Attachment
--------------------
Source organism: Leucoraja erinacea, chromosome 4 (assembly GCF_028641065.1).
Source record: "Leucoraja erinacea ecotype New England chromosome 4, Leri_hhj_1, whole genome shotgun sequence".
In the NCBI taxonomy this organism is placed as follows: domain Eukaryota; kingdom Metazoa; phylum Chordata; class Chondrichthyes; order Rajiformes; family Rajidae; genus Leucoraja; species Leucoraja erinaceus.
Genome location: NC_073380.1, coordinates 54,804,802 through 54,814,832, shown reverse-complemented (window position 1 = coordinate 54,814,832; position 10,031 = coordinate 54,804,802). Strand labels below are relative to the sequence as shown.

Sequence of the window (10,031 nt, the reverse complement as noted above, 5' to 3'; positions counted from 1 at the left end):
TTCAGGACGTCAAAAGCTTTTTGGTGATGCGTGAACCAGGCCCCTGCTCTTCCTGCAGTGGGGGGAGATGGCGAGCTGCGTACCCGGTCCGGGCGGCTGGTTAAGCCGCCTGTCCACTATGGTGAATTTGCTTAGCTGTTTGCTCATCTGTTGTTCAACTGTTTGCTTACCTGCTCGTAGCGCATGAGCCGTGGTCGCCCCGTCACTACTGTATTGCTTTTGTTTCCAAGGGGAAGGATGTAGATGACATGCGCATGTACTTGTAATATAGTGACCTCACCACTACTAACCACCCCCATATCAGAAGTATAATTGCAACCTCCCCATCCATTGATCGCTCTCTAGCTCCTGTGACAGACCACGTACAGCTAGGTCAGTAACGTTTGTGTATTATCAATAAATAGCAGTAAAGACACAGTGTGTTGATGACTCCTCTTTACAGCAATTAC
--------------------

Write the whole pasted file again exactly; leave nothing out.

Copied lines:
Source organism: Leucoraja erinacea, chromosome 4 (assembly GCF_028641065.1).
Source record: "Leucoraja erinacea ecotype New England chromosome 4, Leri_hhj_1, whole genome shotgun sequence".
In the NCBI taxonomy this organism is placed as follows: domain Eukaryota; kingdom Metazoa; phylum Chordata; class Chondrichthyes; order Rajiformes; family Rajidae; genus Leucoraja; species Leucoraja erinaceus.
Genome location: NC_073380.1, coordinates 54,804,802 through 54,814,832, shown reverse-complemented (window position 1 = coordinate 54,814,832; position 10,031 = coordinate 54,804,802). Strand labels below are relative to the sequence as shown.

Sequence of the window (10,031 nt, the reverse complement as noted above, 5' to 3'; positions counted from 1 at the left end):
TTCAGGACGTCAAAAGCTTTTTGGTGATGCGTGAACCAGGCCCCTGCTCTTCCTGCAGTGGGGGGAGATGGCGAGCTGCGTACCCGGTCCGGGCGGCTGGTTAAGCCGCCTGTCCACTATGGTGAATTTGCTTAGCTGTTTGCTCATCTGTTGTTCAACTGTTTGCTTACCTGCTCGTAGCGCATGAGCCGTGGTCGCCCCGTCACTACTGTATTGCTTTTGTTTCCAAGGGGAAGGATGTAGATGACATGCGCATGTACTTGTAATATAGTGACCTCACCACTACTAACCACCCCCATATCAGAAGTATAATTGCAACCTCCCCATCCATTGATCGCTCTCTAGCTCCTGTGACAGACCACGTACAGCTAGGTCAGTAACGTTTGTGTATTATCAATAAATAGCAGTAAAGACACAGTGTGTTGATGACTCCTCTTTACAGCAATTAC